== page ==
“There’s a perception that an older person coming back from medical leave just can’t do the job,” he said. “If a young person comes back after medical leave, the perception is… they are going to recover more quickly and will be healthy and not debilitated.”

After a recent surgery, Andrea’s doctor told her she shouldn’t be on her feet for more than four hours a day, but she says a senior manager refused to let her work under those conditions. “I think that it was a little of ‘Maybe if we tell her ‘no’ she will quit and we don’t have to worry about it,’” said Andrea, who used her vacation days instead of taking a medical leave. When she requested a day off after working a stretch of overtime post-surgery, Andrea says her district manager implied she could be fired if she didn’t come in to work the next day.

Andrea thinks she’d be a great asset to Starbucks’ corporate management team, but fears the company can’t see past her age and injury. “We come with a lot of experience, and you’re throwing that experience out the window to get someone here who’s younger and who you can pay a little less to,” she said. “Just because my body doesn’t work as well as it used to doesn’t mean my mind is affected.”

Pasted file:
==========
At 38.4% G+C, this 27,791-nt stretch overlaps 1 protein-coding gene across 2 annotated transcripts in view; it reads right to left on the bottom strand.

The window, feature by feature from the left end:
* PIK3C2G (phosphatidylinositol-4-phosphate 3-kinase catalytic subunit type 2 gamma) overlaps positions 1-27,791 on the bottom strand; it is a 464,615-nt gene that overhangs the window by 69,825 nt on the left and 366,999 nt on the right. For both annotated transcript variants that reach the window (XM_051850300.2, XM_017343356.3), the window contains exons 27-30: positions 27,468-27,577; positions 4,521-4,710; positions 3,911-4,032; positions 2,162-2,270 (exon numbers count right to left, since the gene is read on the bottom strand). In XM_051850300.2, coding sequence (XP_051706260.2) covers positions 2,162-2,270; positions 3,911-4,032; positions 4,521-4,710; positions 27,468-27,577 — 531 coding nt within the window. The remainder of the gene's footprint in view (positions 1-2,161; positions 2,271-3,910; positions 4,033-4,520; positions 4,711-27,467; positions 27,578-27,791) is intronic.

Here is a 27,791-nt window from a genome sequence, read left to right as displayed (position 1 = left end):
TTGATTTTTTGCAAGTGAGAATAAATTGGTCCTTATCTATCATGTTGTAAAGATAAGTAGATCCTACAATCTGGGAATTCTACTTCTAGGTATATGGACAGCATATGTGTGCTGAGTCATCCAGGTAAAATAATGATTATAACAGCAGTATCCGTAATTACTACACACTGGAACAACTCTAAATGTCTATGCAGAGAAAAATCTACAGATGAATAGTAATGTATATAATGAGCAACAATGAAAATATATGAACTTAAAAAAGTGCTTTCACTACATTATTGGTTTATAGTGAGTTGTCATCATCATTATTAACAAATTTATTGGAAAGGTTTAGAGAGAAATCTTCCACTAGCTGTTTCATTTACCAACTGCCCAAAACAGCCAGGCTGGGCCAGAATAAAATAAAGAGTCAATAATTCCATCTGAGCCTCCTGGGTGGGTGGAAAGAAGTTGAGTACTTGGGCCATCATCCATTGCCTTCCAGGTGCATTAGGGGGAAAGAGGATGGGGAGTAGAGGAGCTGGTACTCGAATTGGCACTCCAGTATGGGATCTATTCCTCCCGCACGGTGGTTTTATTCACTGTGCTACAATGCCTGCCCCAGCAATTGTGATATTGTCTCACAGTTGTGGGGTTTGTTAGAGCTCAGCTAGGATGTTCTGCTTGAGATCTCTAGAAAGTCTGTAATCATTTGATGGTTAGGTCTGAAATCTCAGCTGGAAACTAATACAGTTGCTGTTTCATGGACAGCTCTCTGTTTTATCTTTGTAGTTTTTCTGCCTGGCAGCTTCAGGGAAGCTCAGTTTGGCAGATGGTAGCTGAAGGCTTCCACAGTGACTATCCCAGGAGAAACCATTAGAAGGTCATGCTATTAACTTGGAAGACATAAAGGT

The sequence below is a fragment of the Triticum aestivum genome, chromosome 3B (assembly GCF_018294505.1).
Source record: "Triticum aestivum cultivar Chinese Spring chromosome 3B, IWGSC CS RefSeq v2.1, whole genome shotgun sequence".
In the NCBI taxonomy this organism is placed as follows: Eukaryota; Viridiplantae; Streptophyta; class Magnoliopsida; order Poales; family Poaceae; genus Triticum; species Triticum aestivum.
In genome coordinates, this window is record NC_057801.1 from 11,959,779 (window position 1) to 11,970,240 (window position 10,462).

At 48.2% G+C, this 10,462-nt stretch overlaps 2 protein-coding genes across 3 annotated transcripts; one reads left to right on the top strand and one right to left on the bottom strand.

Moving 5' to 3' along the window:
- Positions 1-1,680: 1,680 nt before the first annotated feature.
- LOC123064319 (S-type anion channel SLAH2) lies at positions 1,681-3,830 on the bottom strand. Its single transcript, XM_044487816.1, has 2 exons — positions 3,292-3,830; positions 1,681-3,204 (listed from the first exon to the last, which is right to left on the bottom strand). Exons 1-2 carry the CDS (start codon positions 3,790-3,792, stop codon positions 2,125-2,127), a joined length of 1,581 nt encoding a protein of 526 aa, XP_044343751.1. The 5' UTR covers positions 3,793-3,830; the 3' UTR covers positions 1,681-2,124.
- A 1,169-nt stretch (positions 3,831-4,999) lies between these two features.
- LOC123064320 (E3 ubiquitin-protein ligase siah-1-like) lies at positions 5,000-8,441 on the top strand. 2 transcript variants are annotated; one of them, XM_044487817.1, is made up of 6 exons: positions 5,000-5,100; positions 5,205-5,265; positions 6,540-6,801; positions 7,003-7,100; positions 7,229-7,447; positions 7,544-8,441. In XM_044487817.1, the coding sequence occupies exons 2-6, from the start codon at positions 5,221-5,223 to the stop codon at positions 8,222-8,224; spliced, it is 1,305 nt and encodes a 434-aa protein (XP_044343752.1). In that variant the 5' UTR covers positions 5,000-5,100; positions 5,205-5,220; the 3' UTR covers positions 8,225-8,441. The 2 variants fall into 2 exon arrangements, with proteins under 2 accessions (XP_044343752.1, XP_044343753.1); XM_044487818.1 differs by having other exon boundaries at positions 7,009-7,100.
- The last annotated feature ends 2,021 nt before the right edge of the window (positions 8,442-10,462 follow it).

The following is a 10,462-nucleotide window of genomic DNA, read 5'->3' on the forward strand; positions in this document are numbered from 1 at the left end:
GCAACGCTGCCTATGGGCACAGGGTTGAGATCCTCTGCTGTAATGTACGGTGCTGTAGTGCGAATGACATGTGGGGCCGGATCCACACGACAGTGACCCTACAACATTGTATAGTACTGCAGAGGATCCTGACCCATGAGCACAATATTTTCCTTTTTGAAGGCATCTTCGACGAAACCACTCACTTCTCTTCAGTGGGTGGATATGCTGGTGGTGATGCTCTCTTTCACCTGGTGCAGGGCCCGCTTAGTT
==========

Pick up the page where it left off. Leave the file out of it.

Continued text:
Borges said he is surprised by Andrea’s allegations, given Starbucks’ focus on health care. “We were one of the first companies to offer complete health care benefits to part-time and full-time employees,” he said, adding that for the past three years, Starbucks has been recognized as a “best place to work,” based on a survey from the American Association of People with Disabilities and the U.S. Business Leadership Network. “Oftentimes we are one of the top companies when it comes to issues around the Americans with Disabilities Act.”